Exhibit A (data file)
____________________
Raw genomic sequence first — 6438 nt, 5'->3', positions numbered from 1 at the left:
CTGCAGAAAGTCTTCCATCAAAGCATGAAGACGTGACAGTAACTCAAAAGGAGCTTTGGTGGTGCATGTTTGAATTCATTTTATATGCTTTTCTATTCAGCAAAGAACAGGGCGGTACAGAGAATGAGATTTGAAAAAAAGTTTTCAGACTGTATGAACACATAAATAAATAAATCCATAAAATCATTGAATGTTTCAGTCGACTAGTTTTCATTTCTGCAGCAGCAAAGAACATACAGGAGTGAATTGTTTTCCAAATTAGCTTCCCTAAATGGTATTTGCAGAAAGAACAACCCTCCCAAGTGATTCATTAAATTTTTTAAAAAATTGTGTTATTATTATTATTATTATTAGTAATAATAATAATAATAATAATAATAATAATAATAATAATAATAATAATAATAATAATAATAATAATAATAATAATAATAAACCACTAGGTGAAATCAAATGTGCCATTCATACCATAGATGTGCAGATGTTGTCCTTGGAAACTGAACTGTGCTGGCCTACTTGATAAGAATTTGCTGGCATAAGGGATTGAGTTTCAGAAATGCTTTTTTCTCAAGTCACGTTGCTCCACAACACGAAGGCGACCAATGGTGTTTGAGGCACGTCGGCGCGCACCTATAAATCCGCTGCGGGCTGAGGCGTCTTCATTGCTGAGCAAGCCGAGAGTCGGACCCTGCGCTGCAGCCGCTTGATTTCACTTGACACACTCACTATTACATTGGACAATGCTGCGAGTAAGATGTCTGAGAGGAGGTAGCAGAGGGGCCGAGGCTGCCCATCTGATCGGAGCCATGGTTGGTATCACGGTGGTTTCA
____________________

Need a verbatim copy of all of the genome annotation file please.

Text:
Raw genomic sequence first — 6438 nt, 5'->3', positions numbered from 1 at the left:
CTGCAGAAAGTCTTCCATCAAAGCATGAAGACGTGACAGTAACTCAAAAGGAGCTTTGGTGGTGCATGTTTGAATTCATTTTATATGCTTTTCTATTCAGCAAAGAACAGGGCGGTACAGAGAATGAGATTTGAAAAAAAGTTTTCAGACTGTATGAACACATAAATAAATAAATCCATAAAATCATTGAATGTTTCAGTCGACTAGTTTTCATTTCTGCAGCAGCAAAGAACATACAGGAGTGAATTGTTTTCCAAATTAGCTTCCCTAAATGGTATTTGCAGAAAGAACAACCCTCCCAAGTGATTCATTAAATTTTTTAAAAAATTGTGTTATTATTATTATTATTATTAGTAATAATAATAATAATAATAATAATAATAATAATAATAATAATAATAATAATAATAATAATAATAATAATAATAATAATAAACCACTAGGTGAAATCAAATGTGCCATTCATACCATAGATGTGCAGATGTTGTCCTTGGAAACTGAACTGTGCTGGCCTACTTGATAAGAATTTGCTGGCATAAGGGATTGAGTTTCAGAAATGCTTTTTTCTCAAGTCACGTTGCTCCACAACACGAAGGCGACCAATGGTGTTTGAGGCACGTCGGCGCGCACCTATAAATCCGCTGCGGGCTGAGGCGTCTTCATTGCTGAGCAAGCCGAGAGTCGGACCCTGCGCTGCAGCCGCTTGATTTCACTTGACACACTCACTATTACATTGGACAATGCTGCGAGTAAGATGTCTGAGAGGAGGTAGCAGAGGGGCCGAGGCTGCCCATCTGATCGGAGCCATGGTTGGTATCACGGTGGTTTCA